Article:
Helping people with computers... one answer at a time.
Unfortunately, it's extremely difficult for an average user to tell if a hack is in progress. I'll touch on a few ways and discuss prevention as best.
How can I tell if my computer is being hacked?
Oh, there are some clues which you might look for, and I'll review a few of those, but ultimately, there's no way for the average computer user to know with absolute certainty that a hacker's not in the process of weaseling in, or that they haven't already.
Perhaps now you understand why I talk so much about prevention.
And I'll talk about it some more.
I'll start by pointing out that there's no real definition of "hacked" to work from. We tend to think of it as someone gaining unauthorized access to your information, which is a fine, albeit a general definition. Unfortunately, it's not nearly enough to go on for the more rigorous definition that we would need to answer questions like, "What does it look like?" and "what do we look for?"
Heck, someone walking up to your computer and logging in as you because they know your password is a "hack", but there would be no malware or software trace left - other than perhaps something in the browser history.
Contrast that with external network attacks where someone remotely tries to penetrate the software or hardware that's protecting your computer from external access. While it's more likely to leave clues, it's not always guaranteed to be obvious, especially if you often access your computer yourself remotely.
Right away, you can see that things get complex.
The sad fact is that a sufficiently talented hacker might not leave any clues that you can easily find. This is one of the concepts that makes "rootkits" different than more traditional malware, like spyware or viruses; rootkits actually affect your system so that the normal ways of looking for files, for example, will not find them.
It takes special tools.
The same is true for just about any aspect of hacking - event logs can be emptied, file date and time stamps can be arbitrarily set or modified, files can be renamed or hidden, even malicious processes can be architected to run as part of some legitimate process, or simply look like a legitimate process themselves.
So, what can you do?
This is where I repeat the standard litany of "stay safe" advice:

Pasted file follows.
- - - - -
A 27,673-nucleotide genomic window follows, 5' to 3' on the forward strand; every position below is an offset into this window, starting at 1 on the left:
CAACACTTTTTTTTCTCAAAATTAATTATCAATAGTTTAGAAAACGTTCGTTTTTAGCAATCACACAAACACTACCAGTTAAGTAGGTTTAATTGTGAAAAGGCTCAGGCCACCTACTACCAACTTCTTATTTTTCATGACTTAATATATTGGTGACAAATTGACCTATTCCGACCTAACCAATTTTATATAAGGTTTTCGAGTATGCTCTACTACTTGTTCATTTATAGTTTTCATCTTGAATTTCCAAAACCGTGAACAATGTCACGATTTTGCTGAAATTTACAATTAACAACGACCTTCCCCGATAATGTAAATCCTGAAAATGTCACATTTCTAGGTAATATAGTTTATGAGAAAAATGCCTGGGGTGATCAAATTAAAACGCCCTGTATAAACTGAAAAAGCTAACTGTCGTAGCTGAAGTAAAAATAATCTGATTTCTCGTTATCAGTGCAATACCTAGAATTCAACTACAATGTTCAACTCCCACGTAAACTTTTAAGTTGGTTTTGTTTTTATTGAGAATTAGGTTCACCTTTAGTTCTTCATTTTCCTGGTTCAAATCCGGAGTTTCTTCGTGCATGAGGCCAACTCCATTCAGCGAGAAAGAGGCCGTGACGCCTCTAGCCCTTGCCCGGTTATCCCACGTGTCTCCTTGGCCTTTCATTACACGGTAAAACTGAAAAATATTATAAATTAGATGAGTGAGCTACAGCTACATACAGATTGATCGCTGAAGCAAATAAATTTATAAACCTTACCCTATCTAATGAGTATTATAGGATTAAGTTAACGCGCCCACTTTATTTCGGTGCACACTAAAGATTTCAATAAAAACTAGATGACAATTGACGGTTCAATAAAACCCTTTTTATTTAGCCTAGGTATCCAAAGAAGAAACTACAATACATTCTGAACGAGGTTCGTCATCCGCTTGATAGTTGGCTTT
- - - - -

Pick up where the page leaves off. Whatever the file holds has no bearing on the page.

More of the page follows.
Use a firewall.
Use anti-malware tools - both anti-virus and anti-spyware.
Keep your software as up-to-date as possible.
If a mobile machine, secure its internet connection.
Get educated about things like phishing scams, the dangers of email attachments, and just generally safe internet behavior.
I expand on these in what I often refer to as my most important article: Internet Safety: How do I keep my computer safe on the internet?, and I have recommendations for the tools to consider in this article: What Security Software do you recommend?
Prevention is much more effective by far than any attempts to detect a malicious intrusion, either during or after the event.
If you suspect that you have been hacked, the first thing to do is to run scans with your anti-malware tools. Make sure that they're up-to-date and that their databases are up-to-date as well, and then run full scans of your entire hard disk.
After that, things get fairly techie - which is why I said earlier that it's difficult (if not impossible) for the average computer user to determine what's happening.
I'll throw out some ideas, but don't feel bad if they're beyond you - this is tough stuff.
Because most malware these days is all about either communicating back over the internet or sending spam, the first thing that I would look at would be the internet activity happening on the machine. Look for processes that you don't recognize sending data to internet end points which you also don't recognize. Don't assume that they're evil without then researching them, but that's a place to start.
I'd use the same strategy for excessive disk activity as well.
It's worth looking at what's running on your machine as well - once again, looking for processes that you don't expect and then researching them.
If you're feeling particularly adventuresome (and you aren't the type to panic easily), then have a peek at the event viewer. The reason that I admonish the easily panicked not to look here is that there will be errors ... lots of them, in fact. That's normal, and that's because, to put it bluntly, the event log is a mess; occasionally, however, there can be clues in that mess. Exactly which clues are there is impossible to predict (remember, I said this was hard), but sometimes, they're helpful.
If you don't feel that you can trust your computer, then stop using it.
At least, stop using it until you can get to some reasonable level of confidence that all is as it should be, and that your next foray out to your online banking site won't result in, shall we say, "unexpected results".
Taking the time to secure your machine is important. Again, this is why I'm so adamant that prevention is so important.
It's significantly easier to prevent disaster than it is to recover from it.
PS: I'm always curious as to what techniques people use when they feel that their computer might be compromised - I certainly don't know them all. If you have a technique or suggestion that I haven't covered above, leave a comment.